After reading the article I came to the realization that I don't understand what it means to love Christ. Sure I read my scriptures, pray, have Family Home Evening weekly, etc.; but I tend to forget why I'm doing it all. There is absolutely nothing we can do that will get us into the Celestial Kingdom, only what Christ has accomplished will allow us to enjoy that eternal reward. However, the effects of his sacrifice are somewhat conditional on our demonstration of our love for Him through obedience to His commandments.

Understanding our complete dependence on Christ makes it easier to accept the principles in the parable of the laborers in the vineyard. Some laborer's worked all day and still others only worked one hour, yet they all worked and all received an equal reward. We are not in competition one with another to reach exaltation, and we can't reach exaltation without our families or helping those around us.

Doctrine and Covenants 45:3-5 illustrates Christ's role in our eternal salvation. Amulek helps us further understand that every last one of us is in need of the mercy of the Lord (Alma 34:14-16) and will be eternally indebted to Him.

I can't explain everything that has passed through my mind, but I can add that there is so much for us to learn. I'm amazed at how many times I feel like I know something only to find out that there is something much more enlightening on that subject that I had never considered. The gospel of Jesus Christ is on the earth in its fullness. God speaks to His prophet, Thomas S. Monson today. The Book of Mormon was written and preserved for thousands of years for our learning and studying of the gospel of happiness.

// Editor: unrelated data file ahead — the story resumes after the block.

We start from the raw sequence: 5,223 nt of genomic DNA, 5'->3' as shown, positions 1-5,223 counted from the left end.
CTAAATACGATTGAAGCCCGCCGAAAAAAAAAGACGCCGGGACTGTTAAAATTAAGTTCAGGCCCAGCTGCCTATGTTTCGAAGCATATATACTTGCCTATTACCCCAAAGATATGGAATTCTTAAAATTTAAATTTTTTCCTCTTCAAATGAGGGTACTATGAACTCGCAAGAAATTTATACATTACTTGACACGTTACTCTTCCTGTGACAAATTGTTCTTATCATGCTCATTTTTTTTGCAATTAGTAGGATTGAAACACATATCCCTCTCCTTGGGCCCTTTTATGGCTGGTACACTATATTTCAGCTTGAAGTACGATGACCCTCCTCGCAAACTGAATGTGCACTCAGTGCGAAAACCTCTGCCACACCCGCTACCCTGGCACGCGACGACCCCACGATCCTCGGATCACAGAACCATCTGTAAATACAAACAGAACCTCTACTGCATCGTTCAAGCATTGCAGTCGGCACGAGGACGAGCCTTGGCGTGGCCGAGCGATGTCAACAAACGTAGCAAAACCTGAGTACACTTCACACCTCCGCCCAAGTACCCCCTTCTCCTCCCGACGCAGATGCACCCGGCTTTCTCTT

Monday, May 12, 2008

"Christ Against the Multicultralists"

I ran across an article on a religious themed blog I often read with the above title. I was mainly curious because I wanted to know what was meant by "multiculturalist." My interpretation from the article is that it is one who believes that truth is relative to culture. What one truth is in one society may not be the same to another.
Multiculturalism might seem like a harmless game of cultural tourism mixed with a little detective work, with the crime (sexism and racism) always being the same, but it is actually much more serious than that. Liberal professors assume that you, the student, come to their classes believing in universal truths, and they think that it is their job to get you to leave such baggage behind. Since professors these days do not believe in human nature, they think that the most important thing they can do is to teach you that all values are relative. And they do this by trying to convince you that you do not understand other cultures because you are trapped in your own.
The author argues that such a belief is anti-Christian. Christ, who lived and died about 2000 years ago is in no way apart of the same society or culture that any of us are a part of today, and therefore his teachings would not be relevant to us. Here's is the more credible defense of such a position:
A central part of education is learning how to argue by testing your own ideas about human nature against the ideas found in great books and the ideas espoused by your teachers and fellow students. Christians believe, for example, that because we are created in the image of God, every single person is of infinite worth, but Christians also believe that humans are fallen creatures, in need of grace and forgiveness. Christians are thus able to appreciate both the majesty and the misery of human actions. That is a powerful framework for questioning what you read and hear. What Christians do not believe is that every culture has its own truths and that the only way to learn about another culture is to refrain from seeking the universal truth.